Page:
A green, medium-sized treefrog with snout vent length 35-60 mm; males
35-40 mm, one female 51 mm. Venter is bluish to greenish. Skin on the back is smooth. White lateral
fringes are along lower arm and tarsus. Iris with a
red ring on the outer iris area. Nostrils are slightly nearer to eye
than to tip of snout. Tympanum/eye ratio is about 1/2. Tibiotarsal
articulation reaches tip of snout or beyond. Webbing of the hand: a trace of
web between finger 1 and 2, 2e(1), 3i(2), 3e(1), 4(1); webbing of the foot
1(0), 2i(1), 2e(0), 3i(1), 3e(0), 4i/e(1), 5(0). Males are with white nuptial
pads and a bluish, paired subgular vocal sac.
Tadpoles live in flowing water and
are brownish or blackish-green in late metamorphic stages, with brown or black
spots on the caudal musculature. The belly is transparent in early stages
becoming silvery in later stages. Total length in stage 25: 14-28 mm; in
stages 35-38: 50-65 mm. The mouth is small and directed ventrally. Eyes are
large and directed laterally. At midlength of the tail, the caudal musculature
represents about 2/5-1/2 of the total tail height. Tooth formula is 1/5+5//3
Metamorphosing juveniles measure 18-25 mm from snout to vent. Their colour is
green with a red spot between the eyes and two lateral yellow lines from the
tip of the snout, over the eye, to the insertion of the hindlimbs. A second
tadpole type with a tooth formula of 1/2+2//3 or 1/3+3//3 was also assigned
to this species. At Tolagnaro only the first form occured.
Similar species: Boophis elenae, B. englaenderi and B. l.
septentrionalis have no red ring around the iris. Other species of the
luteus and rappiodes-group are smaller.
Distribution and Habitat
Country distribution from AmphibiaWeb's database: Madagascar
Ambatolahy forest, Ambohitantely, Andasibe, Andohahela, Itremo, Isalo, Mandraka, Midongy, Nahampoana, Pic St. Louis, Ranomafana (Andranaroa river), Vevembe. It occurs between 300-1,100m asl. This species lives in pristine and degraded rainforest, in secondary vegetation where trees survive, and along streams, where it breeds (Nussbaum et al. 2008).
Life History, Abundance, Activity, and Special Behaviors
Males call during the evening and night from shrubs, trees and rocks along
brooks in, and outside of, dense forest; also during dry nights. Couples in
axillary amplexus have been found in January and March.
Call: The call is a melodious sound that can last for several minutes. It consists of whistling notes [duration 75 ms (Tolagnaro; 25 °C) to 100 ms (Andasibe;18 °C)] repeated after short intervals of 40 (25 °C) to 90 ms (18 °C). Note repetition rate at the two temperatures is 9.3/s and 5.5/s. When beginning to call, males first emit single notes with longer intervals between them; after
some time they start calling as described above. Frequency ranges from 3 to
3.5 kHz (Tolagnaro) and 2.7-3.2 (Andasibe). Between the south (Tolagnaro) and
centre (Andasibe) only minor call differences were found. Another call
description is generally in accordance with these parameters. When clasped,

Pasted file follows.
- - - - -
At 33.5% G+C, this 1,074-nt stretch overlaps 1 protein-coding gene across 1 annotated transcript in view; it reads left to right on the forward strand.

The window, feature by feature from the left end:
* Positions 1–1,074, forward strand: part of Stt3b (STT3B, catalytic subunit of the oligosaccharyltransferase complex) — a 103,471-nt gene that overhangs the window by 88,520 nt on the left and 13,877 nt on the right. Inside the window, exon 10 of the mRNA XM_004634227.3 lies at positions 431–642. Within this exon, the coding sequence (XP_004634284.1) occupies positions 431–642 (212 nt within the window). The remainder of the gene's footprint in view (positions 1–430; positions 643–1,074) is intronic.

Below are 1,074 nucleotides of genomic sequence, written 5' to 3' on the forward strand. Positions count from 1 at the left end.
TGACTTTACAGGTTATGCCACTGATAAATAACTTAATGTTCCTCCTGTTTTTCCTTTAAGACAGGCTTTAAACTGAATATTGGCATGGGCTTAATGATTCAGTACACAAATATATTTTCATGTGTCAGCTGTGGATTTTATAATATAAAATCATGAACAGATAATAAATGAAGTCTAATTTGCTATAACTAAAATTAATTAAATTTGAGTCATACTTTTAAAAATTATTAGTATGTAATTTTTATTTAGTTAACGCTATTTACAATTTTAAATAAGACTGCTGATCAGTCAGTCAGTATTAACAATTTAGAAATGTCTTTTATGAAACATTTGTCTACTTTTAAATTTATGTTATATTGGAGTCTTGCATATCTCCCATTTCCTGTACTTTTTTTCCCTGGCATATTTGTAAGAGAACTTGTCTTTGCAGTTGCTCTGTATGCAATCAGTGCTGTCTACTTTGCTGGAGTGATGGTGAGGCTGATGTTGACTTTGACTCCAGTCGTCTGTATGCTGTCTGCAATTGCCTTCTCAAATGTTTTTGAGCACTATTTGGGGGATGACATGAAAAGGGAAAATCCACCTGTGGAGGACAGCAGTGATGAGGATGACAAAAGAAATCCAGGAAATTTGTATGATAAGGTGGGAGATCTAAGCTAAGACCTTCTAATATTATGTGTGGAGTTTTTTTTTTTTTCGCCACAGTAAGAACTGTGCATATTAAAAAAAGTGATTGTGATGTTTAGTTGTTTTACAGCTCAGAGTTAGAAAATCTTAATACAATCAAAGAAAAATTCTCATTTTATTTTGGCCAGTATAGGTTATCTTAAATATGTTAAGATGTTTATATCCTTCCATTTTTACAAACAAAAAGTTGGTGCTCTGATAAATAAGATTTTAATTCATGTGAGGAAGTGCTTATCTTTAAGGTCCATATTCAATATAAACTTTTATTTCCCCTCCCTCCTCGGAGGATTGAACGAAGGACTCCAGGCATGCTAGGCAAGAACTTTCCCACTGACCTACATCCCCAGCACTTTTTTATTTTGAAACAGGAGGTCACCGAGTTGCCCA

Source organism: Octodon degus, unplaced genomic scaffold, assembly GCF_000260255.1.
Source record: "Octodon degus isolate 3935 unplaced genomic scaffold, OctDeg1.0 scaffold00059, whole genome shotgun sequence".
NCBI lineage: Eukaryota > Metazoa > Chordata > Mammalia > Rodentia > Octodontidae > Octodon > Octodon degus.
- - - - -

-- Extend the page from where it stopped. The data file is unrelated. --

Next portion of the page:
males emit single whistling tones.
Eggs: One female deposited about 200 black, very sticky eggs, with a diameter of 2 mm. At Tolagnaro a clutch that very probably belongs to this species was
fixed on a vertical stone where fast-running shallow water cascaded down a
large rock. Egg diameter, including the strong jelly, was 3 mm. After
separating from the stone, about 120 tadpoles (8 mm total length) hatched.
A couple from Mandraka (female 51 mm snout vent length) produced a clutch
of 190 eggs in January; egg diameter was 2.5 mm, including the jelly 4 mm.
Trends and Threats
Least Concern: wide distribution and tolerance of habitat modification. It occurs in many protected areas (Nussbaum et al. 2008).
Possible reasons for amphibian decline
General habitat alteration and loss
Habitat modification from deforestation, or logging related activities
Intensified agriculture or grazing
Taken with permission from Glaw and Vences (2007).
Glaw, F., and Vences, M. (2007). Field Guide to the Amphibians and Reptiles of Madagascar. Third Edition. Vences and Glaw Verlag, Köln.
Nussbaum, R., Glaw, F., and Andreone, F. (2008). Boophis luteus. In: IUCN 2008. 2008 IUCN Red List of Threatened Species. www.iucnredlist.org. Downloaded on 08 April 2009.
Written by Miguel Vences and Frank Glaw (m.vences AT tu-bs.de), Assistant Professor and Curator of Vertebrates at the Institute for Biodiversity and Ecosystem Dynamics in the Zoological Museum at the University of Amsterdam
First submitted 2002-04-26
Edited by Henry Zhu (2009-05-05)
Species Account Citation: AmphibiaWeb 2009 Boophis luteus <http://amphibiaweb.org/species/4347> University of California, Berkeley, CA, USA. Accessed Sep 25, 2020.
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Citation: AmphibiaWeb. 2020. <http://amphibiaweb.org> University of California, Berkeley, CA, USA. Accessed 25 Sep 2020.
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